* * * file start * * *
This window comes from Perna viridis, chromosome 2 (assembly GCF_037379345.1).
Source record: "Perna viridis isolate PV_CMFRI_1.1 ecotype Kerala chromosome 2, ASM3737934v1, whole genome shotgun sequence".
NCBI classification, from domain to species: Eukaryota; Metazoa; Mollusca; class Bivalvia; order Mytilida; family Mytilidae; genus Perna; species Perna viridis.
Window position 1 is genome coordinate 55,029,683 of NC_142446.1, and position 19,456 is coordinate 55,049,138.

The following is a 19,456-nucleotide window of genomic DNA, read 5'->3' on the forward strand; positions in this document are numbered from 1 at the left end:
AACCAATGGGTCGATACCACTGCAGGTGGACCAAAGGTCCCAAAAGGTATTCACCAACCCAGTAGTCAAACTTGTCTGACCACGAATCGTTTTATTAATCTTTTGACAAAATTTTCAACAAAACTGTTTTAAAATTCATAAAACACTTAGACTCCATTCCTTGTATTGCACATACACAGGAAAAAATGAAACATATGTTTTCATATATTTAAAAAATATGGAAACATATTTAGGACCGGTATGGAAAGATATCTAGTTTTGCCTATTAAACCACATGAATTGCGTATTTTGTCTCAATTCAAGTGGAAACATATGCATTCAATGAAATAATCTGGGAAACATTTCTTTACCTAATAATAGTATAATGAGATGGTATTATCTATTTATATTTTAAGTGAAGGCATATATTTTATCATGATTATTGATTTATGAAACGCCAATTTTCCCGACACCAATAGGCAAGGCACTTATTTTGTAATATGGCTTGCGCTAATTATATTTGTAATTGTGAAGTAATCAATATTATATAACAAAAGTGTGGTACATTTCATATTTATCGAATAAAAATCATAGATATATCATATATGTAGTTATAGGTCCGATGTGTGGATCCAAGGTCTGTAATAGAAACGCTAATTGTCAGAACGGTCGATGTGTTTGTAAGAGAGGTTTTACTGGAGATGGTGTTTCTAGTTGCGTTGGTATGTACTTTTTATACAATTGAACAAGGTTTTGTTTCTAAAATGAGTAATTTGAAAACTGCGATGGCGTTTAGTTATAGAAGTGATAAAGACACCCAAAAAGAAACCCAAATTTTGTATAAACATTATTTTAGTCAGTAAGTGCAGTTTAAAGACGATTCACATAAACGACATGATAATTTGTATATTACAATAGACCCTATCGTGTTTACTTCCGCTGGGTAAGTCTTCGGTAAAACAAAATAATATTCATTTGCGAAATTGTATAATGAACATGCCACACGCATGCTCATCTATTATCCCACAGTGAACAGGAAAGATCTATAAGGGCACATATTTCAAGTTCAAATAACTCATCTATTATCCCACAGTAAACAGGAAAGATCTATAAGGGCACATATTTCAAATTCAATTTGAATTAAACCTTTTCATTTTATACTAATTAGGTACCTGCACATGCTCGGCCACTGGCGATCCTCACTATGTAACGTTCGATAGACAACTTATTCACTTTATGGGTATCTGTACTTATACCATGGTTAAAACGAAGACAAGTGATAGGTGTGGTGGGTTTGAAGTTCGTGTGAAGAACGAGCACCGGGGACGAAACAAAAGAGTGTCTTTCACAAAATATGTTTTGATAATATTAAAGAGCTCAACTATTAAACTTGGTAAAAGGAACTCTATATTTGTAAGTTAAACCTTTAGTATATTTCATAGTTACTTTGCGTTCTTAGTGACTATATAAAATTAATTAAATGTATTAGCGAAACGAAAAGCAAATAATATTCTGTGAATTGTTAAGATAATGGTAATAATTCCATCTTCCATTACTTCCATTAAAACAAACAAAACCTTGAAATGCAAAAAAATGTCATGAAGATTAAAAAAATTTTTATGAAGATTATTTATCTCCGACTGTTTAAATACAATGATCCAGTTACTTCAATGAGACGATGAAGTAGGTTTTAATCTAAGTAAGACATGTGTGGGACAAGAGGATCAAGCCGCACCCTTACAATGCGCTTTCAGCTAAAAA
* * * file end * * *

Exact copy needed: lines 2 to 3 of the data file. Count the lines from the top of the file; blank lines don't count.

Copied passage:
Source record: "Perna viridis isolate PV_CMFRI_1.1 ecotype Kerala chromosome 2, ASM3737934v1, whole genome shotgun sequence".
NCBI classification, from domain to species: Eukaryota; Metazoa; Mollusca; class Bivalvia; order Mytilida; family Mytilidae; genus Perna; species Perna viridis.